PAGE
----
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Salmonella-contaminated eggs alone accounted for 2,231 illnesses in 2009-2010, according to researchers from the U.S. Centers for Disease Control and Prevention who set out to identify the specific pathogens responsible for widespread foodborne illnesses.
"CDC estimates that one in six Americans get sick from a foodborne illness each year," said lead author L. Hannah Gould, a senior epidemiologist at CDC's National Center for Emerging and Zoonotic Infectious Diseases.
More than 1,500 foodborne-disease outbreaks were reported in 2009-2010, involving nearly 29,500 illnesses, 1,200 hospitalizations and 23 deaths, according to the CDC.
Besides salmonella in eggs, common causes of outbreaks included E. coli O157 in beef and Campylobacter in unpasteurized dairy products. Besides salmonella-contaminated eggs, outbreaks were also traced to salmonella in sprouts and vegetables, such as tomatoes and peppers, the agency said.
More than 40 outbreaks resulted in product recalls, according to the Jan. 25 issue of the CDC's Morbidity and Mortality Weekly Report.
However, outbreaks account for only 5 percent to 10 percent of foodborne illnesses, Gould said. And not all outbreaks get reported, she noted.
Both salmonella and norovirus, also called cruise-ship flu, cause serious gastrointestinal problems.
Dr. Marc Siegel, an associate professor of medicine at NYU Langone Medical Center in New York City, said foodborne illness is "epidemic" in the United States. "There is a lack of scrutiny of food products," he said.
Contamination can occur at any step along the food chain, from farm to fork, Gould said.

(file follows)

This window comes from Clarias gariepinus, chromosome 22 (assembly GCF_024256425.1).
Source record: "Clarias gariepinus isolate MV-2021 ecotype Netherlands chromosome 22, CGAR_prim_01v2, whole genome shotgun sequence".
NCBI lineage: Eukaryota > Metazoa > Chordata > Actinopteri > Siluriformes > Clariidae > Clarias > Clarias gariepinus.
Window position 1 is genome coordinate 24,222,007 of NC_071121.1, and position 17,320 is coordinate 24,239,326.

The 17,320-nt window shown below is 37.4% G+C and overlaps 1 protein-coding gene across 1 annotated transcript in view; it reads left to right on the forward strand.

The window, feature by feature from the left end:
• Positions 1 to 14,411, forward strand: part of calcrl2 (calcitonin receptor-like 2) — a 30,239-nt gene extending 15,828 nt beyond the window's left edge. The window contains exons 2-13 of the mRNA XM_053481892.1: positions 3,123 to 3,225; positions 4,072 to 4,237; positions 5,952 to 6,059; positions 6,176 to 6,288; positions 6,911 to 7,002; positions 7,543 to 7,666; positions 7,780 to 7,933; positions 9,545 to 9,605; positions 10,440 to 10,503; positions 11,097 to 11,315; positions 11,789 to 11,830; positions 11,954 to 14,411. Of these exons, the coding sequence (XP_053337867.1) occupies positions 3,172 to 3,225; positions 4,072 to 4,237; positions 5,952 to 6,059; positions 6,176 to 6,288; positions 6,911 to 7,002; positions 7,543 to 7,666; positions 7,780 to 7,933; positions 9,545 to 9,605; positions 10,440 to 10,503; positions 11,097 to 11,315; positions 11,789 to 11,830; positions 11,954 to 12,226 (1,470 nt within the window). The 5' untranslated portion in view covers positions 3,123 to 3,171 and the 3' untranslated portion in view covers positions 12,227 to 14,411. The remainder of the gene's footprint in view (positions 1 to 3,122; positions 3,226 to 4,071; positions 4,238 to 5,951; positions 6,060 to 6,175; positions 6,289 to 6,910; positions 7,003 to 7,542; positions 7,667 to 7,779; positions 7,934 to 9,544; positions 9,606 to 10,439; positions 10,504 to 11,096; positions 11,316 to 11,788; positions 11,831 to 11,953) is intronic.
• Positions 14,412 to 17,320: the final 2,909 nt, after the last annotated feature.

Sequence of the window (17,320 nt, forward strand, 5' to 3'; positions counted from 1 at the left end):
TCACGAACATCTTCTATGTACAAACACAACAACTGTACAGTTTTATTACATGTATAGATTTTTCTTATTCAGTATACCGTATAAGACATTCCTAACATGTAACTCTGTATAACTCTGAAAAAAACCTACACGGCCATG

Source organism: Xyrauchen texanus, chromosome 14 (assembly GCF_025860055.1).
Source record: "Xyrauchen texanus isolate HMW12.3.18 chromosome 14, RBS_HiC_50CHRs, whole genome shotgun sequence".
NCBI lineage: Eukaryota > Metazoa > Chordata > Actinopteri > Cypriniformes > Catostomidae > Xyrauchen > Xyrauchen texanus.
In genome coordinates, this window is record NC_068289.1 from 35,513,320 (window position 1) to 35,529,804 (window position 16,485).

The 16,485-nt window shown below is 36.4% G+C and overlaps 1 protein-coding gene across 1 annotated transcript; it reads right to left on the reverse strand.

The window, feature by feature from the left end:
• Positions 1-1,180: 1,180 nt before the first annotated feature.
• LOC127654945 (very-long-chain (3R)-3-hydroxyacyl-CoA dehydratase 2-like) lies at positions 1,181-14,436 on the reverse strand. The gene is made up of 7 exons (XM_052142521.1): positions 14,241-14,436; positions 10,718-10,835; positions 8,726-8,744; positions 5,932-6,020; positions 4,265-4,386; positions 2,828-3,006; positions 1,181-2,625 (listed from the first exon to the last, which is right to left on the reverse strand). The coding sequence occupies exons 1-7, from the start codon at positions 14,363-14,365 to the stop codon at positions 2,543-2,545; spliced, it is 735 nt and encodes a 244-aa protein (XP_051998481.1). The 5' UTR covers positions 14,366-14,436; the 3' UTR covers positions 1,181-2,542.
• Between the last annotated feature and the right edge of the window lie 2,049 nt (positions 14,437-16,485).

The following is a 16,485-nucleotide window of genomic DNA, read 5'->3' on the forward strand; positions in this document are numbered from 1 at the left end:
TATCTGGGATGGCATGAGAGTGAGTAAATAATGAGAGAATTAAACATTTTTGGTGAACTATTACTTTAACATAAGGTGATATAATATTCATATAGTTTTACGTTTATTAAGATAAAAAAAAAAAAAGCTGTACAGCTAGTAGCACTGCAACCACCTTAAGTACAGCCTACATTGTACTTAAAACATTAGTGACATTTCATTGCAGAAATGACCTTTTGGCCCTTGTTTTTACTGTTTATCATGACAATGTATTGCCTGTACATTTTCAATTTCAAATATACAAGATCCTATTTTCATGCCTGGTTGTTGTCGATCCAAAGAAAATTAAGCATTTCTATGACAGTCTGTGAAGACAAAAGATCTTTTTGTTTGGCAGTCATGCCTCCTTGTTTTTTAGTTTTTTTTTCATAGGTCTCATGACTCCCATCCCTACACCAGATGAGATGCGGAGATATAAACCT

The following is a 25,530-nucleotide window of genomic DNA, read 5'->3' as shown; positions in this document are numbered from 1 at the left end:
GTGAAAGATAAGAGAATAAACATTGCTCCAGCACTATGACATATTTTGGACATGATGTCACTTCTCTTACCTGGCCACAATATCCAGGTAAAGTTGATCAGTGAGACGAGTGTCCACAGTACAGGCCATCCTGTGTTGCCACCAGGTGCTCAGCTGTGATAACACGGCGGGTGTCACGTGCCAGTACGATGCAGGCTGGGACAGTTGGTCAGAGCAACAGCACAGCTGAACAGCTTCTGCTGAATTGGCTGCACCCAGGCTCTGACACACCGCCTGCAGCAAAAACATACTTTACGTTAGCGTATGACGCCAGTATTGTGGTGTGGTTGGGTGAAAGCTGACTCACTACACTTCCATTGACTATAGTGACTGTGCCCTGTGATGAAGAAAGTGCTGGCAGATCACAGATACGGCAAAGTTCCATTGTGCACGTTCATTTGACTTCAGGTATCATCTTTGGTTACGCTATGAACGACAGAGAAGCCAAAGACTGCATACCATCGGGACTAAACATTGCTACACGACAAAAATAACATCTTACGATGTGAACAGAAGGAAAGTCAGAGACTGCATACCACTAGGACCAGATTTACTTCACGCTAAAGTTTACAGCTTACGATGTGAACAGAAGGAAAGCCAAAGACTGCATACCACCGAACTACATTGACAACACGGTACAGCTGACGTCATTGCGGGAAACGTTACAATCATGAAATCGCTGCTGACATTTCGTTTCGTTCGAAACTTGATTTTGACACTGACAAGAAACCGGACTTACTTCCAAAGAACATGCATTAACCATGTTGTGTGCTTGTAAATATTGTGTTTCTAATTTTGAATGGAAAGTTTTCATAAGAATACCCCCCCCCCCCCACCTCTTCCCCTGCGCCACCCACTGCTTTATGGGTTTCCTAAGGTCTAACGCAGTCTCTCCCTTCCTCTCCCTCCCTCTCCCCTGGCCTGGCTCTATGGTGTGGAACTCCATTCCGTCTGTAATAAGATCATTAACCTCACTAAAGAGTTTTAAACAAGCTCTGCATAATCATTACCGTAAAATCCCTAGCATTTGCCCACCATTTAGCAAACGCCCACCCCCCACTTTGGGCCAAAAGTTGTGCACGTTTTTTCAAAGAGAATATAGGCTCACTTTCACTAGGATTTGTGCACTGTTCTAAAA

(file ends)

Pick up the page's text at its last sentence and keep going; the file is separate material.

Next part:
"Everyone has a role in preventing foodborne illness, starting at the farm to processing to restaurants and at the home," Gould said.
"Most foodborne illness is preventable if people follow the right steps," she added. The keys to prevention include hand washing, proper storage and preparation. Clean foods, keep meat and produce separate and cook foods thoroughly, Gould said. Also, keep produce, meats, and eggs refrigerated.
Of more than 700 outbreaks attributed to a single source, 48 percent were traced to food eaten in a restaurant or deli, and 21 percent were caused by food eaten at home.
If you're eating out, Gould suggests checking the restaurant's health inspection score. "Don't eat there if the score is low," she said.
Siegel said much of the contamination occurs at the farm and in processing. Farming practices are to blame in many cases, he said.
Chickens are raised in their own feces, which is the source for most Salmonella, and cattle are fed grain, which makes their stomachs a breeding ground for E. coli, he said.
"If we improve the conditions chickens are raised in, and if we start feeding cows grass instead of grain, much of the initial contamination could be stopped," Siegel said.
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SOURCES: L. Hannah Gould, Ph.D., senior epidemiologist, National Center for Emerging and Zoonotic Infectious Diseases, U.S. Centers for Disease Control and Prevention; Marc Siegel, M.D., associate professor, medicine, NYU Langone Medical Center, New York City; Jan. 25, 2013, Morbidity and Mortality Weekly Report